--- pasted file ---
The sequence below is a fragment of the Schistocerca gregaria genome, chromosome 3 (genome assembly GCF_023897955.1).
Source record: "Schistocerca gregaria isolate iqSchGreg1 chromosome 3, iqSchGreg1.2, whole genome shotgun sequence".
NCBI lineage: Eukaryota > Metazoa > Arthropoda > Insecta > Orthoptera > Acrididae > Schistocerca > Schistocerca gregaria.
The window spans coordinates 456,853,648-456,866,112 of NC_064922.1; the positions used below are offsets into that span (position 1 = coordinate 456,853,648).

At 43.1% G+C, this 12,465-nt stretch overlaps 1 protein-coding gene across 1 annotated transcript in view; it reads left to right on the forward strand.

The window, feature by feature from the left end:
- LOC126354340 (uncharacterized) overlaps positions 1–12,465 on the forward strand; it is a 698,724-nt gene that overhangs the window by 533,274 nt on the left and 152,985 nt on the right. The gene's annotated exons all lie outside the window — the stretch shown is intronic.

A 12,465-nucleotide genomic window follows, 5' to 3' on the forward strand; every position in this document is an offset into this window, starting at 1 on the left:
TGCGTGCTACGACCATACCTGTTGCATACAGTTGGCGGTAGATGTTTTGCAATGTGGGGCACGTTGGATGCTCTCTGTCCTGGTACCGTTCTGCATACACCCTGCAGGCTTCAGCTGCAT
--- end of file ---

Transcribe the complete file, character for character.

The sequence below is a fragment of the Schistocerca gregaria genome, chromosome 3 (genome assembly GCF_023897955.1).
Source record: "Schistocerca gregaria isolate iqSchGreg1 chromosome 3, iqSchGreg1.2, whole genome shotgun sequence".
NCBI lineage: Eukaryota > Metazoa > Arthropoda > Insecta > Orthoptera > Acrididae > Schistocerca > Schistocerca gregaria.
The window spans coordinates 456,853,648-456,866,112 of NC_064922.1; the positions used below are offsets into that span (position 1 = coordinate 456,853,648).

At 43.1% G+C, this 12,465-nt stretch overlaps 1 protein-coding gene across 1 annotated transcript in view; it reads left to right on the forward strand.

The window, feature by feature from the left end:
- LOC126354340 (uncharacterized) overlaps positions 1–12,465 on the forward strand; it is a 698,724-nt gene that overhangs the window by 533,274 nt on the left and 152,985 nt on the right. The gene's annotated exons all lie outside the window — the stretch shown is intronic.

A 12,465-nucleotide genomic window follows, 5' to 3' on the forward strand; every position in this document is an offset into this window, starting at 1 on the left:
TGCGTGCTACGACCATACCTGTTGCATACAGTTGGCGGTAGATGTTTTGCAATGTGGGGCACGTTGGATGCTCTCTGTCCTGGTACCGTTCTGCATACACCCTGCAGGCTTCAGCTGCAT